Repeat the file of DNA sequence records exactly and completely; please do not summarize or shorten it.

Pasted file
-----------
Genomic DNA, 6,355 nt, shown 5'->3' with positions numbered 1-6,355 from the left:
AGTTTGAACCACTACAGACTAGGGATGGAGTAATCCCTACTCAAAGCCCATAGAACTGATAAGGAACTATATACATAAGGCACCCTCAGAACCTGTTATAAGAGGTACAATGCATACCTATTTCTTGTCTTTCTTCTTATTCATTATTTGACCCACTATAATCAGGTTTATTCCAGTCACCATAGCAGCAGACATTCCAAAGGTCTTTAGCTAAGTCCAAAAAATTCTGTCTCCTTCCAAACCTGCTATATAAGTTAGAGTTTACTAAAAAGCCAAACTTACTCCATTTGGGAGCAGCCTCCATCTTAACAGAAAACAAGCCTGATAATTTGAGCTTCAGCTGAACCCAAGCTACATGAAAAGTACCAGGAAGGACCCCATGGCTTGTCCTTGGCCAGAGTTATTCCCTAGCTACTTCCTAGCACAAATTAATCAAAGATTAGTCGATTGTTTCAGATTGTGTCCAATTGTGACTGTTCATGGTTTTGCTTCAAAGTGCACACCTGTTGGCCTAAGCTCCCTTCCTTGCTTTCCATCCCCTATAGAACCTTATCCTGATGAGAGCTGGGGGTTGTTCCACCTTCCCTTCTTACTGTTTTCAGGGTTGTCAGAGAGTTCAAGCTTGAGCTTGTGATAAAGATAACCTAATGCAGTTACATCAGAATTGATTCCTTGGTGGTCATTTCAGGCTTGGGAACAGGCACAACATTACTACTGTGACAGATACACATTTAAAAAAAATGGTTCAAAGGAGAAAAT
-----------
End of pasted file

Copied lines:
Genomic DNA, 6,355 nt, shown 5'->3' with positions numbered 1-6,355 from the left:
AGTTTGAACCACTACAGACTAGGGATGGAGTAATCCCTACTCAAAGCCCATAGAACTGATAAGGAACTATATACATAAGGCACCCTCAGAACCTGTTATAAGAGGTACAATGCATACCTATTTCTTGTCTTTCTTCTTATTCATTATTTGACCCACTATAATCAGGTTTATTCCAGTCACCATAGCAGCAGACATTCCAAAGGTCTTTAGCTAAGTCCAAAAAATTCTGTCTCCTTCCAAACCTGCTATATAAGTTAGAGTTTACTAAAAAGCCAAACTTACTCCATTTGGGAGCAGCCTCCATCTTAACAGAAAACAAGCCTGATAATTTGAGCTTCAGCTGAACCCAAGCTACATGAAAAGTACCAGGAAGGACCCCATGGCTTGTCCTTGGCCAGAGTTATTCCCTAGCTACTTCCTAGCACAAATTAATCAAAGATTAGTCGATTGTTTCAGATTGTGTCCAATTGTGACTGTTCATGGTTTTGCTTCAAAGTGCACACCTGTTGGCCTAAGCTCCCTTCCTTGCTTTCCATCCCCTATAGAACCTTATCCTGATGAGAGCTGGGGGTTGTTCCACCTTCCCTTCTTACTGTTTTCAGGGTTGTCAGAGAGTTCAAGCTTGAGCTTGTGATAAAGATAACCTAATGCAGTTACATCAGAATTGATTCCTTGGTGGTCATTTCAGGCTTGGGAACAGGCACAACATTACTACTGTGACAGATACACATTTAAAAAAAATGGTTCAAAGGAGAAAAT